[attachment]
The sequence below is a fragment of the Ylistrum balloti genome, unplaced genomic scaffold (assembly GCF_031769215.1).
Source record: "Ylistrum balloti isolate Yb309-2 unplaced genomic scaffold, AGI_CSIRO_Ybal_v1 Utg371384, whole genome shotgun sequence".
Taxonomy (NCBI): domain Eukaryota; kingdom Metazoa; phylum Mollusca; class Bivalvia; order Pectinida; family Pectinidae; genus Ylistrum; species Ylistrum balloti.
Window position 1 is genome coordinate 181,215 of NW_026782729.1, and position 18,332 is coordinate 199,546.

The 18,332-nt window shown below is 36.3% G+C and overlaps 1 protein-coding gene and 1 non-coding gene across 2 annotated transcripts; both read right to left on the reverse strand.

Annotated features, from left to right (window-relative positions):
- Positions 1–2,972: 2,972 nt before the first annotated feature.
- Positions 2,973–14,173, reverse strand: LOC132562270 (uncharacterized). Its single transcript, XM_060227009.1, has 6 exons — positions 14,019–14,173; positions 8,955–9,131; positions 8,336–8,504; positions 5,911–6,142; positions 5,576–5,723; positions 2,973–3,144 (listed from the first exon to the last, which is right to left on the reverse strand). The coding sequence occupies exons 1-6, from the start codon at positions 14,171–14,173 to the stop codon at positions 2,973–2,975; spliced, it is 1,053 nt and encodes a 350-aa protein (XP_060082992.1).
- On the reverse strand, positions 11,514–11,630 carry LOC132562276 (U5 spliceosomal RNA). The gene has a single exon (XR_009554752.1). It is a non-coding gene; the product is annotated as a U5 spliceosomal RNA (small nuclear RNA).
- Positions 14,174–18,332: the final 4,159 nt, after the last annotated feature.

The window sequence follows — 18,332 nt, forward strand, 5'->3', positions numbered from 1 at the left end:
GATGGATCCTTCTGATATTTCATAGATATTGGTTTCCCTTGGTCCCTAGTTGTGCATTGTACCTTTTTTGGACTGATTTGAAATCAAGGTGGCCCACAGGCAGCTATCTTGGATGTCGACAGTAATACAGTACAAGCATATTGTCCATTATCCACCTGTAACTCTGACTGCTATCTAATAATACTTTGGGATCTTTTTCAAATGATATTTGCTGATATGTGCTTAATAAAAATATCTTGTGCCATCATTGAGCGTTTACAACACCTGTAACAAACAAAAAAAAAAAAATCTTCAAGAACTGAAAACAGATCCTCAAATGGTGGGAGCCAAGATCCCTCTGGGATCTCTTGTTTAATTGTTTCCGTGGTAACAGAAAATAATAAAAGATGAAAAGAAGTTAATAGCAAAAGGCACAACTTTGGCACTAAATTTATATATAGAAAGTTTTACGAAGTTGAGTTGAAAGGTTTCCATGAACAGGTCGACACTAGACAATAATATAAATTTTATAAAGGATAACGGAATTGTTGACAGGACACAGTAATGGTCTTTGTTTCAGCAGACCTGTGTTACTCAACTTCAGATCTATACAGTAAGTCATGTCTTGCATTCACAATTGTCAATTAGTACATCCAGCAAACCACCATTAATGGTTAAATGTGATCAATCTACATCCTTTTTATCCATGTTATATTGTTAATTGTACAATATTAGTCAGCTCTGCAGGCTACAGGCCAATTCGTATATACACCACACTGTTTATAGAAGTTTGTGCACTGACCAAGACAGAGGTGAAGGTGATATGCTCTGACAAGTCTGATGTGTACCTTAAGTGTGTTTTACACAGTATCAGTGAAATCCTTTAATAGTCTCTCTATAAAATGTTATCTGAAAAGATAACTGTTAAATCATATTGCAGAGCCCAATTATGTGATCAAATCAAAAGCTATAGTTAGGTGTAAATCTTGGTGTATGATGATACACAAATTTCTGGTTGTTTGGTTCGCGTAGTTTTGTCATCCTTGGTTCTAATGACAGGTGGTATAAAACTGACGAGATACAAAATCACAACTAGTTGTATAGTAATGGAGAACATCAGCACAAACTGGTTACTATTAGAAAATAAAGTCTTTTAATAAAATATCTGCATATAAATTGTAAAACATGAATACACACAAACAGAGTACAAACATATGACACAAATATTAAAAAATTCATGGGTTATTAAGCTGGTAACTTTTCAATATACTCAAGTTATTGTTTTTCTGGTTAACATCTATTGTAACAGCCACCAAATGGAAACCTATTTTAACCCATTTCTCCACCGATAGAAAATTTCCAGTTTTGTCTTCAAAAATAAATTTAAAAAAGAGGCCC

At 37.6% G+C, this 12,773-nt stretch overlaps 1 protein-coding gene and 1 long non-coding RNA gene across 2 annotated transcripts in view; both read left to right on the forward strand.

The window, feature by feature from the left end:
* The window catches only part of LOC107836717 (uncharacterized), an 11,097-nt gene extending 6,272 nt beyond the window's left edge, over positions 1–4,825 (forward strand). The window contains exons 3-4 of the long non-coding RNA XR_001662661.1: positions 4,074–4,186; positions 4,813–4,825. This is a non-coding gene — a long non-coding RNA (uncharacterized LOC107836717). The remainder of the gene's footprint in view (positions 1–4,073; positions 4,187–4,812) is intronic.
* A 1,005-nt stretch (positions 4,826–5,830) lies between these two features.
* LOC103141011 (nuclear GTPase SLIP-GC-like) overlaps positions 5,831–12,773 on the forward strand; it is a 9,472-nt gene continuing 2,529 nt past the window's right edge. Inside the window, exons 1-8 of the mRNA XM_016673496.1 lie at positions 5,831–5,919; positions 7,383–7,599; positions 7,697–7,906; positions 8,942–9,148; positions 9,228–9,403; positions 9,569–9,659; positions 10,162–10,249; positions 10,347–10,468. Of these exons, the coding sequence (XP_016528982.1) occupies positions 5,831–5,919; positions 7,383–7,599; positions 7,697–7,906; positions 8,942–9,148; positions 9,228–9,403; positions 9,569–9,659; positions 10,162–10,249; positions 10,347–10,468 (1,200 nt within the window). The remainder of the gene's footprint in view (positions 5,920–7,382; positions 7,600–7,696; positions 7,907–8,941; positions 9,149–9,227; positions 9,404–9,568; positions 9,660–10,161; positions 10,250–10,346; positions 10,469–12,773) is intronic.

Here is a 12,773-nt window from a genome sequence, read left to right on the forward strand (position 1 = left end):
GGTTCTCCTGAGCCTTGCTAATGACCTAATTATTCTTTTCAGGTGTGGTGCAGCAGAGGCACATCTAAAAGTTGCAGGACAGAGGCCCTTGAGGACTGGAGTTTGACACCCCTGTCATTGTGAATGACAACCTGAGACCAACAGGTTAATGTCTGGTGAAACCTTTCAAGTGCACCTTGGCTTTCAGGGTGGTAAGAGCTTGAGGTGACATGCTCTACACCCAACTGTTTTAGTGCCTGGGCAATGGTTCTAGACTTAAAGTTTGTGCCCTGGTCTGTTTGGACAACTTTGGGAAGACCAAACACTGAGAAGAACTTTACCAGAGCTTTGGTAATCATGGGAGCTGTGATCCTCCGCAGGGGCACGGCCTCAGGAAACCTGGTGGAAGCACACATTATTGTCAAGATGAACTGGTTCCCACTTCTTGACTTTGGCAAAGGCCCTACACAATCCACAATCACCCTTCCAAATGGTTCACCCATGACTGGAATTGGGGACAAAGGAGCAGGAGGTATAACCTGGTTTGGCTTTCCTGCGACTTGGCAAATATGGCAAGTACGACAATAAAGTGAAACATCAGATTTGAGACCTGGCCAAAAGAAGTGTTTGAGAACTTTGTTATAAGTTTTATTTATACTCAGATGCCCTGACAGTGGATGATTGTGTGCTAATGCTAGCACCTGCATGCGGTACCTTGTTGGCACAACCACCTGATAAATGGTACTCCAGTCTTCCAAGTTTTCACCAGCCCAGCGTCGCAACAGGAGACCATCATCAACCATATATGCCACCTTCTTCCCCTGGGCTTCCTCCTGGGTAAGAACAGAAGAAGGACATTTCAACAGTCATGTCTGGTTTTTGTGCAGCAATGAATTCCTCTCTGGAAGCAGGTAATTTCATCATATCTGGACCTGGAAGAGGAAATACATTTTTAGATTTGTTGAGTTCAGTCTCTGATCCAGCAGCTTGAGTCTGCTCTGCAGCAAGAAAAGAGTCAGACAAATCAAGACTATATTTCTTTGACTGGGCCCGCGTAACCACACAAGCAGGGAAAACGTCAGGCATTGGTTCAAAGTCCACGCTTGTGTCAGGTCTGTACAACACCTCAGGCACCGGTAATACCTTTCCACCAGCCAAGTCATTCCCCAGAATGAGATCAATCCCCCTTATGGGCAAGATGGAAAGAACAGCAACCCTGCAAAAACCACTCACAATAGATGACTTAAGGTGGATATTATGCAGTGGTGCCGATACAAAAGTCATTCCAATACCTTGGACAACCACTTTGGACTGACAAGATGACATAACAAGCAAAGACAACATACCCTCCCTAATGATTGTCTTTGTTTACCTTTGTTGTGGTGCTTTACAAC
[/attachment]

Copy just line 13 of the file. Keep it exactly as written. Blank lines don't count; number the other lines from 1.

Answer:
At 37.6% G+C, this 12,773-nt stretch overlaps 1 protein-coding gene and 1 long non-coding RNA gene across 2 annotated transcripts in view; both read left to right on the forward strand.